I have also learned to reframe my definition of hope. Six years ago, so many people spewed sunny predictions, they said “he’s so bright, he’s so motivated to learn, surely he’ll be mainstreamed by kindergarten, surely this is just a little blip in his development.” Bur some, wiser, more honest, more sober individuals pointed out that the fact that his receptive language was way more delayed than his expressive was an ominous sign. It pointed to significant language processing issues, organic brain processing differences which do not go away. Ever. As much as they can lessen and be compensated for.
And thus far the cautioners have proven to be correct. As much as Jacob has made tremendous strides, as he so fully engages in the world, seeking out friends, attempting to share his attention with everyone around him, he still has significant processing deficits which keep him far from swimming in those mainstream waters. He still needs a very special Special Education classroom, with a small class size, lots of adults present AND kids who are fairly well related to engage with him.
But looking back does help me to see how far he’s come. To celebrate again this amazing, talking all the time, interactive boy who will now grab my face and turn it to him because he WANTS me to look him in the eyes as he tells me something.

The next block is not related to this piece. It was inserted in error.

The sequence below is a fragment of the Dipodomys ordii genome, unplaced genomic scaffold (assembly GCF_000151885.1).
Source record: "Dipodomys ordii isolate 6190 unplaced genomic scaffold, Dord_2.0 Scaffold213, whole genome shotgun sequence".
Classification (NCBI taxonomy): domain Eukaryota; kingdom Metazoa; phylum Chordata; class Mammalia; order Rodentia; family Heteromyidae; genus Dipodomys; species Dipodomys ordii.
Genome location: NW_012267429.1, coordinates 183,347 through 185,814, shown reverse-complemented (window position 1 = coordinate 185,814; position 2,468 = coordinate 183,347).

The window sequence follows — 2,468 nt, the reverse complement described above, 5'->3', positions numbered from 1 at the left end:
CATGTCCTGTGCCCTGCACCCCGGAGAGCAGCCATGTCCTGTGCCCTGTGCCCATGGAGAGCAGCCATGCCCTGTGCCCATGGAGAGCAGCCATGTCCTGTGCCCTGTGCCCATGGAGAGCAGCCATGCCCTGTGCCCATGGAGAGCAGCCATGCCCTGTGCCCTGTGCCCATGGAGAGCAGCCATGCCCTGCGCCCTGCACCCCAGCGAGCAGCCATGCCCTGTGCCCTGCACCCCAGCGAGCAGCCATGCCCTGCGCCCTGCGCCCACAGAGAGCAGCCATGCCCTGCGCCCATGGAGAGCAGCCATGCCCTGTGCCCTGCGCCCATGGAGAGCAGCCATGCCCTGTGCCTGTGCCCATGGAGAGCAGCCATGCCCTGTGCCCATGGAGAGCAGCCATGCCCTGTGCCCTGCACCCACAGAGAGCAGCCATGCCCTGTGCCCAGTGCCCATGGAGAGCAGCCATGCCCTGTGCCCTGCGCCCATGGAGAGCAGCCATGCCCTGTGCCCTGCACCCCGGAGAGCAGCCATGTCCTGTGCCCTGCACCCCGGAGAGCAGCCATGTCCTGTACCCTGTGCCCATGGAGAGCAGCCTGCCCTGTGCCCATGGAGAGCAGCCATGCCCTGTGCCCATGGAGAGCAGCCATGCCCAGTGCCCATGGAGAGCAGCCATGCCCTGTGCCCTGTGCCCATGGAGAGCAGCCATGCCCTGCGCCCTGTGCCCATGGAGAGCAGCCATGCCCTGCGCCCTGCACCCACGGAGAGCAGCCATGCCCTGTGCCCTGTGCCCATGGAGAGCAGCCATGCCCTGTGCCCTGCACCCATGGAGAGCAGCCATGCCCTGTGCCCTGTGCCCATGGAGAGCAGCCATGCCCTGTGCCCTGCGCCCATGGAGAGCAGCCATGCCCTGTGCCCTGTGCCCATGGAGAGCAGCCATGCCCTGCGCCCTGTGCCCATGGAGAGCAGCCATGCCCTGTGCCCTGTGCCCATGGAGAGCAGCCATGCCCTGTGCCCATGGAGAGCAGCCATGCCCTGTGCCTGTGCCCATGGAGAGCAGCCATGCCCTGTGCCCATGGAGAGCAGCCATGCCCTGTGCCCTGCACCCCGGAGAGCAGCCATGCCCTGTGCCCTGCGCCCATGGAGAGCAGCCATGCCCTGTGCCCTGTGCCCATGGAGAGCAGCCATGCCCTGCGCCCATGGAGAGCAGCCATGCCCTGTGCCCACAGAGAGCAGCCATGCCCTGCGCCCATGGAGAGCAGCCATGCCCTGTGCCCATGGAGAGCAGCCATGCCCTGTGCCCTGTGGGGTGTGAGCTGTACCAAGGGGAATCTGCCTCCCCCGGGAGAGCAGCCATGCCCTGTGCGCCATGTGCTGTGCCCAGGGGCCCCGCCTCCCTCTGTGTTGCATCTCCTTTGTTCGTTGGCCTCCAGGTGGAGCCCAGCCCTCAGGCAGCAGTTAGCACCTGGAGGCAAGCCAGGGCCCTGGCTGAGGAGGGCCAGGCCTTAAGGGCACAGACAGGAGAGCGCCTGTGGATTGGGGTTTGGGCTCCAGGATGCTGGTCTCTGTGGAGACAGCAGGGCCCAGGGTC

He may still have significant issues, but he is not the boy he was 6 years ago, when they first tested Jacob; when the Developmental Pediatrician asked if I noticed that he climbed on me like I was furniture; that he didn’t seen to care when we called his name; that his eye contact was variable and fleeting; that in spite of the obvious joy that suffused him, it’s not the same thing as relatedness.
Six years ago I was told that my happy, loving boy was not just speech delayed and sensory seeking, not just “dreamy” as his rather useless first speech therapist had reassured me, but was actually “Autistic.” And my world cracked open. And I began to reshape that world, into what Jacob needed it to be, to let him come to the here and now.
We have been in this together for six years now, and I am sure I will be in it for the rest of my life, figuring out what my son needs to make his world work for him, how he needs to grow and change and how his environment needs to be shaped so he has the best possible chance to do that growing, and be successful in the world.
Six years from now where will I be looking back from? What will life with fourteen year-old Jacob look like? I surely can’t know. And while a part of me can’t wait to find out, wishes I had a crystal ball that would offer shadowy glimpses of our future, I know that the only way to get to that bright future is to keep putting one foot in front of the other, day by day.
Day by day, together.
Varda writes about "birth, death and all the messy stuff in the middle" on her blog "The Squashed Bologna: a slice of life in the sandwich generation" She is proud to be a Hopeful Parent.